1. The current controls are either not able to prevent the type of threats we see today of the solutions and how they are used need to be re-thought.
  2. Companies fear inline protection. Even though many companies have successfully deployed Intrusion Prevention, there is a general fear the IPS will block legitimate traffic.
  3. Companies lack visibility into what is really happening on their networks. This is somewhat by design because what you do not know you do not have to address.
Forrester did a good job of grouping the type of technologies and providing a ranking on their business value. I agree in general with their assessments.
Business Value
Firewall Auditing
Network Encryption
Network Threat Modeling
Network Access Control
Email Security Gateway
Network Firewall
Vulnerability Scanners
Web Proxy
Application Firewalls
Wireless IDS/IPS
Forrester states that NBAD is declining and will be replaced with and NBA. Further they predict NBA will likely be added to other security appliances. I agree with this assessment and vendors are working hard to integrate NBA into their Intrusion Prevention systems. Mcafee will be doing this soon as well as IBM/ISS and Cisco already does this.
One item I noticed and this is likely a mistake on the part of the authors is that they listed Snort/Sourcefire in the IDS only category.  While I agree with the general categorization of Snort as an IDS only I do not agree with Sourcefire being in this category and I doubt Martin Roesch would either.
Forester rates Network Intrusion Prevention as a High business value and I would of course tend to agree but I may be a little biased.  They see their clients replacing older IDS based systems with IPS and relying on this technology as a key control in their network.  Many vendors are beginning to add other features to their IPS devices. Companies like IBM/ISS have limited DLP functionality in their network intrusion prevention devices and IBM/ISS recently released  web application firewall functionality.
Network Intrusion Prevention continues to be a key control used by businesses and is only going to continue to grow. I believe we will see IPS become a platform for more services like DLP and NBA similar to how firewalls have integrated IPS, content filtering and other technologies.

September Microsoft Bulletins

IBM/ISS Coverage

MS Bulletin Coverage Coverage Date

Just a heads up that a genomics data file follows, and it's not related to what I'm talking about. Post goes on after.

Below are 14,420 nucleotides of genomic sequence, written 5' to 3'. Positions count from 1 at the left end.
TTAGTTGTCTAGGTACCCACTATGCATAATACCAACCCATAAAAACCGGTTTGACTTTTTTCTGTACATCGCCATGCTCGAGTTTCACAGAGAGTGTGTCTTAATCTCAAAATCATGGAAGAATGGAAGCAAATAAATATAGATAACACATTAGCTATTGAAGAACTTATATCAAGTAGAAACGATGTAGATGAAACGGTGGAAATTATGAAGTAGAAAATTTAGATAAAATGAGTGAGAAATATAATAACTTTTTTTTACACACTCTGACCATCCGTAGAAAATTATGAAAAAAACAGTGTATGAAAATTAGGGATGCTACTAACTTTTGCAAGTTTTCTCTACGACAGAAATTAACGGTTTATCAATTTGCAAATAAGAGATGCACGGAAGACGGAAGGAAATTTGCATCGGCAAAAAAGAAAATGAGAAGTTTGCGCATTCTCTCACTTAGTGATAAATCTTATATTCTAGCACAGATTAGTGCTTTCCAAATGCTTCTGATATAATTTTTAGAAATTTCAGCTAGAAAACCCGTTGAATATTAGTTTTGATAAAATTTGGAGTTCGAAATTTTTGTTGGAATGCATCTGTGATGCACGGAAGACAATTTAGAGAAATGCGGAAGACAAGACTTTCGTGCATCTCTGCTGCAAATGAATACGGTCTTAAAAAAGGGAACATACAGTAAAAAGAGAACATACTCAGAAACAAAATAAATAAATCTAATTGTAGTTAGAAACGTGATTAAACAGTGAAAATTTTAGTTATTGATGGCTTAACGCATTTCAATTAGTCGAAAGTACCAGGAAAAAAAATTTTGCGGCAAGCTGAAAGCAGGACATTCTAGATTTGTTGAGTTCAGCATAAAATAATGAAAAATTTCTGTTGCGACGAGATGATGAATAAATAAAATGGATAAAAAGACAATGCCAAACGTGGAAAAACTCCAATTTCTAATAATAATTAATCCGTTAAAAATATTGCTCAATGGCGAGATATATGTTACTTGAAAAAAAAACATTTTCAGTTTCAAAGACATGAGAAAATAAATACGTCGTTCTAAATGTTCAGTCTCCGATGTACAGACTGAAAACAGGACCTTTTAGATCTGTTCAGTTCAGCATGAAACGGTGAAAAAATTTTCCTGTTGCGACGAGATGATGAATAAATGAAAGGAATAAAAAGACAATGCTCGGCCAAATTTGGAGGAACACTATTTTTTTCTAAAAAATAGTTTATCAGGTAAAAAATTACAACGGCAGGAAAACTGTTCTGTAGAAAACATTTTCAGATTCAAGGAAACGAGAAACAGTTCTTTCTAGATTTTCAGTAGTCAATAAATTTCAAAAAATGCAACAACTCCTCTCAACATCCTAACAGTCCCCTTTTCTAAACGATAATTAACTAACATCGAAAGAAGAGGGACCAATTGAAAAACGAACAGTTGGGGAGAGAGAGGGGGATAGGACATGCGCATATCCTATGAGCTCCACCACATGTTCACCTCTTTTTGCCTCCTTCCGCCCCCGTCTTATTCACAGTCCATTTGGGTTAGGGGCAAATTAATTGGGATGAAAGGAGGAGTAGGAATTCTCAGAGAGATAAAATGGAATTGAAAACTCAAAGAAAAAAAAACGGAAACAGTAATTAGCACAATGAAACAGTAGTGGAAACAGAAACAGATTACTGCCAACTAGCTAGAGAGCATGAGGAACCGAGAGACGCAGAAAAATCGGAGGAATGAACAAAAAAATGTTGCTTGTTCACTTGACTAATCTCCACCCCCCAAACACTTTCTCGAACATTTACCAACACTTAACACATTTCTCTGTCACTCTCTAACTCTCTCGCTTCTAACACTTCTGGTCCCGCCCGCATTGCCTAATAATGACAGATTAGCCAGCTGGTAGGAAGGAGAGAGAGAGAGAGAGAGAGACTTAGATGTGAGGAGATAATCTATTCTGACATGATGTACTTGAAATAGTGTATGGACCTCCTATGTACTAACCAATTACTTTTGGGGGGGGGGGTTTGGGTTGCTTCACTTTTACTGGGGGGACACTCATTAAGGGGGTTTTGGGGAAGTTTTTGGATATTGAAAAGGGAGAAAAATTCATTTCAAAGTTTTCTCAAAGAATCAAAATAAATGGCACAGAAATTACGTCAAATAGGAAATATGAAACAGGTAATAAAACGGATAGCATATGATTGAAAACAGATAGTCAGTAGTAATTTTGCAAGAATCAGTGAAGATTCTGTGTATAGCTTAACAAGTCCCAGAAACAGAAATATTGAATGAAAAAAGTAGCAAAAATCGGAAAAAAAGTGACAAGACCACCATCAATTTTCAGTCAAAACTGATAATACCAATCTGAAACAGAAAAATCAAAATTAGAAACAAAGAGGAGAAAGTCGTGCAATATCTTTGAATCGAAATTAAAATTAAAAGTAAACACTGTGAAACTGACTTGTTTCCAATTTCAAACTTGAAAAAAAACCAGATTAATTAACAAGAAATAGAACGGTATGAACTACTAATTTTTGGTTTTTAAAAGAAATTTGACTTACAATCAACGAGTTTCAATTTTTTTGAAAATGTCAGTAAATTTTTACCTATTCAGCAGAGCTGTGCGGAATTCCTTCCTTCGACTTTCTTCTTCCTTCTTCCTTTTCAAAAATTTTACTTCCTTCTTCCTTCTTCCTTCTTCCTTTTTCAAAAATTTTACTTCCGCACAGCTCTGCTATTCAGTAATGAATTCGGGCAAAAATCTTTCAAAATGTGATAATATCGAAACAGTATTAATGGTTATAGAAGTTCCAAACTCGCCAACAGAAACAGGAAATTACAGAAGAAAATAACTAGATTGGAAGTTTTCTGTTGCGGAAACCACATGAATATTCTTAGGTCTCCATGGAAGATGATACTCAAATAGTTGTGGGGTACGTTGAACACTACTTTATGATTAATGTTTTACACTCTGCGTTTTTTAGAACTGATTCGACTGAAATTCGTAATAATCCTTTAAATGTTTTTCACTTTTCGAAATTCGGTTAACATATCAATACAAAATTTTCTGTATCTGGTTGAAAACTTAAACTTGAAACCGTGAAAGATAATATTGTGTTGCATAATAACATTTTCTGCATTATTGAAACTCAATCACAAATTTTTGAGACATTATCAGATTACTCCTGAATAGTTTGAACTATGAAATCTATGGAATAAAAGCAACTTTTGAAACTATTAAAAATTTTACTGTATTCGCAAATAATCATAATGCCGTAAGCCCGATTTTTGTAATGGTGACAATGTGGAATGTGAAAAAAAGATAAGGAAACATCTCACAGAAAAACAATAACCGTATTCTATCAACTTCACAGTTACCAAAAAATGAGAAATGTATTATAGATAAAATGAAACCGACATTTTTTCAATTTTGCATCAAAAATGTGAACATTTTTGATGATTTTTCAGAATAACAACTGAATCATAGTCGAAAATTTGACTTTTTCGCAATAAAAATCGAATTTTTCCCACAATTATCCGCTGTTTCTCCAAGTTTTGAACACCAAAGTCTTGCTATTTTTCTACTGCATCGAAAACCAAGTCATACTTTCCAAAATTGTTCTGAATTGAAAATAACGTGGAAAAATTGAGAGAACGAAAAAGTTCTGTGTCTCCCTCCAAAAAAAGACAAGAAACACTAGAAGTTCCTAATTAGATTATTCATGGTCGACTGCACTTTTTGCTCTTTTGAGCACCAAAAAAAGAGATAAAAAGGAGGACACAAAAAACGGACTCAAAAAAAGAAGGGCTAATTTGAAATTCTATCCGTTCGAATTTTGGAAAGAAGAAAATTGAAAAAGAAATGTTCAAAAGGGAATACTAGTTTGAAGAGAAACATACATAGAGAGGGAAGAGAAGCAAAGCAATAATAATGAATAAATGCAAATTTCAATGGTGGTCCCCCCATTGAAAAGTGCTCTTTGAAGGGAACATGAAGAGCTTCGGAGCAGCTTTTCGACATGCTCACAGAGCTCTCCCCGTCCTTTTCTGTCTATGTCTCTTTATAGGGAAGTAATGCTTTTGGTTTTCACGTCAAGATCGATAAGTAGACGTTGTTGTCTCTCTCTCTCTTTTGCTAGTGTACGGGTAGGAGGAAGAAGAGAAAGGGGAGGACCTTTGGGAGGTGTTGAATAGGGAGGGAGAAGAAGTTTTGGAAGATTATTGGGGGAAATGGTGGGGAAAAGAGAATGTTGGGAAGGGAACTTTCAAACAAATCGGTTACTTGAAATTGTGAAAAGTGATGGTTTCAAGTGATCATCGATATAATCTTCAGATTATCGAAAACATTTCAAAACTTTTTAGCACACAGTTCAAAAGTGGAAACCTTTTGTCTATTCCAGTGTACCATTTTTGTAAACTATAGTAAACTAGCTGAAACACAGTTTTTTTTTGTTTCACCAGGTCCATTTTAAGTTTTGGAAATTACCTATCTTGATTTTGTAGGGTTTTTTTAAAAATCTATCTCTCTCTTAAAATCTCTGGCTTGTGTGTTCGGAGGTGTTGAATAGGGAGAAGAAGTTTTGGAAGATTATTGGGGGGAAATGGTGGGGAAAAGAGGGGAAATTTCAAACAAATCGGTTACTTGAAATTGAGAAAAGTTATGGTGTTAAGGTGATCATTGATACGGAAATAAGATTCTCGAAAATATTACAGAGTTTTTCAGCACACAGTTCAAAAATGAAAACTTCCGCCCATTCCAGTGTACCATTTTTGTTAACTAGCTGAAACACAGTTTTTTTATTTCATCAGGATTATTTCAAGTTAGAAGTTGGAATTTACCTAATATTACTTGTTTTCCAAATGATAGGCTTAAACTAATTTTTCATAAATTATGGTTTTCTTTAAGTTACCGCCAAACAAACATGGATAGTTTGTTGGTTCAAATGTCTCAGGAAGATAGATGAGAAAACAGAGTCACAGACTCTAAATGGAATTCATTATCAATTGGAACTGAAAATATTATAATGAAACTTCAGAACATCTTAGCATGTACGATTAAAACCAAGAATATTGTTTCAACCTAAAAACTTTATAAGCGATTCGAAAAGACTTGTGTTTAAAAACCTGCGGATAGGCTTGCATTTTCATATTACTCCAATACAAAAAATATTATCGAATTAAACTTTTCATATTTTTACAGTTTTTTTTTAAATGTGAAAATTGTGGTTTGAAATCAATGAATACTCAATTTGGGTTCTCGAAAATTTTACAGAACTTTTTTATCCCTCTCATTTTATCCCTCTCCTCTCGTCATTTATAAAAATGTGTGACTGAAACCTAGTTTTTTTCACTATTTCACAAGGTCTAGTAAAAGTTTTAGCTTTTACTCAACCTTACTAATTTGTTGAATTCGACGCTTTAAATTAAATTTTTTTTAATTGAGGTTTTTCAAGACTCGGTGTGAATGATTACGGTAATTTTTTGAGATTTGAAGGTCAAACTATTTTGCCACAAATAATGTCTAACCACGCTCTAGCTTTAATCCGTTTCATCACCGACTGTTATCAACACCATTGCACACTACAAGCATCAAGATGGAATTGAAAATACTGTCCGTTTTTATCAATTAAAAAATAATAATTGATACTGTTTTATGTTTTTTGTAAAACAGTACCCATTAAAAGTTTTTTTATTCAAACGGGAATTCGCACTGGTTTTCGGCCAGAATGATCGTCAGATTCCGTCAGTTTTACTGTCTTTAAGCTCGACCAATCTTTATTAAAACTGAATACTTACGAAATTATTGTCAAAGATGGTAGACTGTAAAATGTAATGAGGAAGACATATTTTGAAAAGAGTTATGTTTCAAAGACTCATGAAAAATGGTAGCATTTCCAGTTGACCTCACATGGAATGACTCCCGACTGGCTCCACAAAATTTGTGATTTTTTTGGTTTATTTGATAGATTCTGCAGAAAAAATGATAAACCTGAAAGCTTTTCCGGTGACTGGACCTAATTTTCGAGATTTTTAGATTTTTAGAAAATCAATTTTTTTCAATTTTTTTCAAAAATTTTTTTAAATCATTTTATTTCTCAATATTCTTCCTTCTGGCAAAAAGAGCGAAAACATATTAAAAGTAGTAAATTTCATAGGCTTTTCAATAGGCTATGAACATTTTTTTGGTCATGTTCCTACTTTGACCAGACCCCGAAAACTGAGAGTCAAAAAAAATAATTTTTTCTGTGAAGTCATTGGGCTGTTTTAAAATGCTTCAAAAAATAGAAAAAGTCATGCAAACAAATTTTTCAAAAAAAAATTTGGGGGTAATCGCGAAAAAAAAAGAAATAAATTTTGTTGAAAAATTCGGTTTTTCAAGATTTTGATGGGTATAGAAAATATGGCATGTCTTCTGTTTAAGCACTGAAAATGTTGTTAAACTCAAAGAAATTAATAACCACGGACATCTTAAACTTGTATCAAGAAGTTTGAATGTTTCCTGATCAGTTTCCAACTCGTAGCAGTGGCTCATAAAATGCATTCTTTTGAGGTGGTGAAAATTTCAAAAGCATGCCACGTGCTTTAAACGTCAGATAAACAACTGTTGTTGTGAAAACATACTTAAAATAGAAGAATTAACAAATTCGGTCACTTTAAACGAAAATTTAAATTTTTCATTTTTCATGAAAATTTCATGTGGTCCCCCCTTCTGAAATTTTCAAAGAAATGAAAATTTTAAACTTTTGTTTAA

MS09-049 Scanner Only 1.59 September, 8 th 2009
MS09-048 XPU’s 20.90, 1.71, 1.72, 28.010,28.150,29.130,


Multiple dates of coverage. 2006, 2008, 2009
MS09-047 XPU 20.90 September, 8 th 2009
MS09-046 XPU 20.90 September, 8 th 2009
MS09-045 XPU 20.90 September, 8 th 2009


MS Bulletin Coverage Coverage Date
MS09-049 NA
MS09-048 S430, S248, S431, S242 Multiple dates of coverage
MS09-047 S431 September, 8 th 2009
MS09-046 S431 September, 8 th 2009
MS09-045 S431 September, 8 th 2009


MS Bulletin Signature ID Coverage Date
MS09-049 Foundstone 7110
MS09-048 0x9E00, 7106 September, 8 th 2009, September 9 th, 2009
MS09-047 7108, 7109, 0x40265D00,0x40265E00 September, 8 th 2009, September 9 th, 2009
MS09-046 0x40266900 September, 8 th 2009
MS09-045 7098, 0x40266800 September, 8 th 2009, September 9 th, 2009

Detecting bot-nets

We here a lot about the rise of organized crime and the sophistication of the attackers. While this is true, in many cases I still see amateurish type attacks.

While reviewing an IPS I found the following messages. IPS still provides a great way to detect bot-nets and while there is an obvious problem on this network these IRC connections are being blocked by the IPS.

An interesting article related to this can be found here.

IRC Messages

:nick :msg
#usb Infected usb drive: E:

Interesting Nicknames to an IRC channel




This is the first post on the Intrusion Detection and Prevention blog. I plan to post information relating to these technologies, the vendors, etc. I hope you find it useful and interesting.